weekly_rounds_may_27_2019_brand_new_brand_newsWeekly Rounds: May 27, 2019 - Brand New Brand NewsLatest_NewsShared_Content/News/Weekly_Rounds/2019/weekly_rounds_may_27_2019_brand_new_brand_news<div class="col-md-12"> <div class="col-md-5 pull-right" style="text-align: center;"><img alt="Weekly Rounds logo" class="pull-right" src="/images/Logos/Weekly_Rounds_Article_Image_645x425.jpg" /></div> <h5>May 27, 2019</h5> <h2>Brand New Brand News</h2> <p> Jennifer Hanscom, Executive Director/CEO </p> <p> Think about a couple of your favorite brands, and then think about how they make you feel. For me that means Starbucks (consistent, caffeinated), Apple (easy to use, good quality), and Alaska Airlines (convenient, reliable, and homegrown). </p> <p> A brand is more than just a logo. It is the set of emotions and recognition of values people have when they interact with an organization. A strong brand elicits not only thoughts and feelings from its audience, but also loyalty, passion, and motivation for action—all of which happen for me with the brands noted above. </p> <p> Many of you know that I've been with the WSMA for many years, and for the last six as CEO. So last week at our incredibly diverse WSMA Leadership Development Conference when a member told me that they had "always thought of the WSMA as an old, white, male club," I was dismayed. Are we still up against that stereotype? </p> <p> Thankfully, we've already been working on transforming the WSMA organization and brand to more appropriately represent our diverse membership of today! </p> <p> In the way of organizational change, we reorganized our association according to the express needs of our members, sharpening our focus on <a href="">advocacy</a> and <a href="">policy development</a>. We are tackling administrative burden and wellness through our <a href="">Healthy Doctors, Healthier Patients initiative</a>, and our <a href="">foundation</a> is focusing its work on bringing joy back to medicine and striving to improve physician wellness. Further, we developed <a href="">courses</a> and <a href="">networking opportunities</a> to engage and equip physician leaders, supporting them at every stage of their professional careers. </p> <p> But we didn't stop with structural change, we also looked at our brand. We started with our flagship publication, <em>WSMA Reports</em>. I hope you've noticed the huge change since the March/April issue. We wanted our flagship publication's visual aesthetic to reflect the dynamic membership of our association, to represent our members more fully within its pages, and to implement an engaging and interactive editorial approach. </p> <p> This magazine is a must-read for any physician, physician assistant, or health care leader in Washington state, and it is available for free to WSMA members. Recent issues have reported in depth on the silent suffering of burnout and how artificial intelligence can serve doctors, not replace them. Up next, with our July/August edition we'll feature in-depth reporting on how climate change is impacting the health of Washingtonians and what's being done about it. </p> <p> Through this publication and all of our communications channels, we're reporting on issues that impact Washington state physicians and their patients. We publish news that is tailored specifically for—and only available to—WSMA members. </p> <p> Beyond all that, we are in the midst of launching a new look and feel to our entire brand. While our brand is no substitute for the work we do or the interactions we have, it does help broaden our reach, strengthen our purpose, create connections across our programs, and reinforce a powerful sense of our mission and vision. Implementation of these new visuals is in progress and will be an evolution, but I'm sure you'll notice aspects of our new logo and brand in the weeks ahead. </p> <p> As always, thanks for your interest in, and support of, the WSMA. I'm all in on the WSMA brand and I hope you are too. And now, I think a Starbucks venti Americano is calling my name… </p> </div>5/27/2019 12:00:00 AM1/1/0001 12:00:00 AM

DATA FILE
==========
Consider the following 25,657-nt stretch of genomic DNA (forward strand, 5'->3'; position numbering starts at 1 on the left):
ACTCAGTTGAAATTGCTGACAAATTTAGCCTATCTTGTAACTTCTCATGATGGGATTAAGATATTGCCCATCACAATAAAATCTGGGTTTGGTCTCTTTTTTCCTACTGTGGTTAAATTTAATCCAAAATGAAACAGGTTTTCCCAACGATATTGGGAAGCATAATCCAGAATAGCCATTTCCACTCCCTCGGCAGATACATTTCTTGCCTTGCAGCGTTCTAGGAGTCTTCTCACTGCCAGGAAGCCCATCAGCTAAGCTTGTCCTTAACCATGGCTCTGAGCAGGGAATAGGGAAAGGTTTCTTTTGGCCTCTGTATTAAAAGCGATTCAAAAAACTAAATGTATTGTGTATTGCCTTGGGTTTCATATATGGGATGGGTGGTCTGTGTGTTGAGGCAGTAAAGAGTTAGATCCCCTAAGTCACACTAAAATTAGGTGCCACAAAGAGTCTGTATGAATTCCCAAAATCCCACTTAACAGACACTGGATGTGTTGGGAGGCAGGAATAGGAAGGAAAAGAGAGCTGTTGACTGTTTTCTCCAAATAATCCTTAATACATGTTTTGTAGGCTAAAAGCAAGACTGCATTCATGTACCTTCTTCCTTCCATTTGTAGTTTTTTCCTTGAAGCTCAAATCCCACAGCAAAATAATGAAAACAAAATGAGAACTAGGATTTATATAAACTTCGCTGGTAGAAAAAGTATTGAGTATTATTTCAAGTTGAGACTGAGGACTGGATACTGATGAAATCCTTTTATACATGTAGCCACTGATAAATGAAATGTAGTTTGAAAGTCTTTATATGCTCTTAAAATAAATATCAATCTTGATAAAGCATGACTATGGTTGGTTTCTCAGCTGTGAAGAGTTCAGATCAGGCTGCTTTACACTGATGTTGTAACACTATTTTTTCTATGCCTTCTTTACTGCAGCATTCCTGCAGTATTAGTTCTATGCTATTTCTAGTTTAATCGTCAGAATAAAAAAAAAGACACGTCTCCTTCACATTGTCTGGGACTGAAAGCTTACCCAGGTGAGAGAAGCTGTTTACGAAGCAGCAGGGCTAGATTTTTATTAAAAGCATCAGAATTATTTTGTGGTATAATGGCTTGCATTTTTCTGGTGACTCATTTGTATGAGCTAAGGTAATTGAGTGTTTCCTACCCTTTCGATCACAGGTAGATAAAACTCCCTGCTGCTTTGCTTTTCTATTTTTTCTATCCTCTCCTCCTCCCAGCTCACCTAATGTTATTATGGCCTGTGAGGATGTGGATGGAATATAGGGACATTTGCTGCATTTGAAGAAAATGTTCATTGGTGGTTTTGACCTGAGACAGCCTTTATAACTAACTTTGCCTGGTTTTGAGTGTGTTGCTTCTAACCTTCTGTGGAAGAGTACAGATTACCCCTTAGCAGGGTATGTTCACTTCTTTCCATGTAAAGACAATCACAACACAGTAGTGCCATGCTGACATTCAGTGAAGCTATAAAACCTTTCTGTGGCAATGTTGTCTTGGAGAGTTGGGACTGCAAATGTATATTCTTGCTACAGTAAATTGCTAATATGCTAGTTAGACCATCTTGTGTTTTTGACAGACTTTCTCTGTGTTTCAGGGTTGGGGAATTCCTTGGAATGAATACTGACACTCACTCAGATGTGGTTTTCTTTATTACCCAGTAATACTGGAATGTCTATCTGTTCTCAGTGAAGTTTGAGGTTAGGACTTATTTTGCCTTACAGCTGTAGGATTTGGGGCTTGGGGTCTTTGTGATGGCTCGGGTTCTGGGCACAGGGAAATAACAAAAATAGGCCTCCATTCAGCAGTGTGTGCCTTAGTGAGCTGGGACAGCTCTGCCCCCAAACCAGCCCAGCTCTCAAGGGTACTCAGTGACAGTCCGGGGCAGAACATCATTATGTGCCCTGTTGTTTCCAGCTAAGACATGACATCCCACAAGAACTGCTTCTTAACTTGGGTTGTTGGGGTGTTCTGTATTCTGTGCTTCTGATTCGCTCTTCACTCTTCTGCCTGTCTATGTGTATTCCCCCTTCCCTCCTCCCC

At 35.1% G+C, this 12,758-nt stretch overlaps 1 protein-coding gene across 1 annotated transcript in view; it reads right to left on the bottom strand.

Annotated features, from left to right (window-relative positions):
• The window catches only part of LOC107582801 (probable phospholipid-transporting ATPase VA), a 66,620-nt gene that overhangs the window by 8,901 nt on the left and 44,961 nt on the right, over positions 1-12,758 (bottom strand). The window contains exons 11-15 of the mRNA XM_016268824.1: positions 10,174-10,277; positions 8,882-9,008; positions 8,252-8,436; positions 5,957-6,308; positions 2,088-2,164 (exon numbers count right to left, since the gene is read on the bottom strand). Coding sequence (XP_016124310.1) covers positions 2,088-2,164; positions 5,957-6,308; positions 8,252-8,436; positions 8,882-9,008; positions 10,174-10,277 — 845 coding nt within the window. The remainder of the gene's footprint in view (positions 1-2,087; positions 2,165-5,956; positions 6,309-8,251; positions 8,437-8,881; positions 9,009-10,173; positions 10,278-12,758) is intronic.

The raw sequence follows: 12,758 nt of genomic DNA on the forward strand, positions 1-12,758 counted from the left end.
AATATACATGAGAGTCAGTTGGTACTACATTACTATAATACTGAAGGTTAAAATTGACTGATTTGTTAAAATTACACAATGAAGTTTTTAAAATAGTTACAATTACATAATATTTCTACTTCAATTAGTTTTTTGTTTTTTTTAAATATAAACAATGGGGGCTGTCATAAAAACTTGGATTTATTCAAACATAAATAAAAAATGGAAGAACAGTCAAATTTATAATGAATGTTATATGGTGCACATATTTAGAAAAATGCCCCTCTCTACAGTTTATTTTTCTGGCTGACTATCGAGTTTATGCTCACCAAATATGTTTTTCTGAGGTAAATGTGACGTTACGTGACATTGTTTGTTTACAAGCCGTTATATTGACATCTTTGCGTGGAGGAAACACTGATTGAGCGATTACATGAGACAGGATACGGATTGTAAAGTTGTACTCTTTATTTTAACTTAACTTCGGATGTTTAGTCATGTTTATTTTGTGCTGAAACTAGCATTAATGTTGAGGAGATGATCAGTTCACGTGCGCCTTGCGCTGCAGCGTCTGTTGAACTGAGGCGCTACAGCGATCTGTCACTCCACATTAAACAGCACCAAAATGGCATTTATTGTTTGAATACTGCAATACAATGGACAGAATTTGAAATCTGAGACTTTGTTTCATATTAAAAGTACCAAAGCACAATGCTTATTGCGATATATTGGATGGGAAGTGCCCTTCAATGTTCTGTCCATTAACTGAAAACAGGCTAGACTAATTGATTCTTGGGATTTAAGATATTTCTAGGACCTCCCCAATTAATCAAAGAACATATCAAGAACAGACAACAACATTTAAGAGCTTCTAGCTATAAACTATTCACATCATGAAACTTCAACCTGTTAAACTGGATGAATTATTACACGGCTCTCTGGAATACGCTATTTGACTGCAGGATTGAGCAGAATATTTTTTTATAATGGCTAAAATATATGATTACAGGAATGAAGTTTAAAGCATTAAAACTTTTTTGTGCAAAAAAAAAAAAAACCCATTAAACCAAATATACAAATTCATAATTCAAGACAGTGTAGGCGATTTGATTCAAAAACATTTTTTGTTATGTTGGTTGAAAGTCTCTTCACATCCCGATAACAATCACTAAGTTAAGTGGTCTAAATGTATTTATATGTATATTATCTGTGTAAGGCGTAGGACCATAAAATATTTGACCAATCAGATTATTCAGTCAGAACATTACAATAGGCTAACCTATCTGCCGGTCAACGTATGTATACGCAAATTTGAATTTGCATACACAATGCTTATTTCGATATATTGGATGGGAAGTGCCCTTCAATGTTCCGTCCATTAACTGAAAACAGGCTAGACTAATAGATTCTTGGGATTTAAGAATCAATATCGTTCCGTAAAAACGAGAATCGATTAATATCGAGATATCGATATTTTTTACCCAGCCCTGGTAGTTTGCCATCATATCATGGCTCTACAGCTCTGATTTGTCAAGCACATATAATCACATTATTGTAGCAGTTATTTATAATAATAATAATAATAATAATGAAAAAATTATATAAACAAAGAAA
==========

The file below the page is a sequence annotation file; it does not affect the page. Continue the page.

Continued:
submissions_for_the_2019_william_o_robertson_patient_safety_award_due_july_17Submissions for the 2019 William O. Robertson Patient Safety Award Due July 17Latest_NewsShared_Content/News/Membership_Memo/20190522/submissions_for_the_2019_william_o_robertson_patient_safety_award_due_july_17<div class="col-md-12"> <div class="col-md-5 pull-right" style="text-align: center;"><img alt="" src="/images/News/Stock.image_2019.youngmpocdoctor_w_child_645x425.jpg" class="pull-right" /> </div> <h5> May 22, 2019 </h5> <h2>Submissions for the 2019 William O. Robertson Patient Safety Award Due July 17</h2> <p> The WSMA's William O. Robertson Patient Safety Award recognizes and honors patient safety initiatives being pioneered in ambulatory care settings throughout Washington state. The award was named after WSMA past president, William O. Robertson, MD, who was a champion for patient safety, risk management, and quality improvement throughout his long and distinguished career. The WSMA is now accepting submissions for the 2019 award. To have your patient safety initiative considered, <a href="">submit your information online</a> by Wednesday, July 17. The award will be presented during the 2019 WSMA Annual Meeting in Seattle, Oct. 12-13.<br /> <br /> Past winners of the William O. Robertson Patient Safety Award:<br /> <strong>2018</strong><br /> PeaceHealth Medical Group<br /> TeamHealth Northwest at CHI Franciscan<br /> <br /> <strong>2017</strong><br /> Jefferson Healthcare<br /> The Everett Clinic<br /> The Vancouver Clinic</p> </div>5/22/2019 12:00:00 AM1/1/0001 12:00:00 AM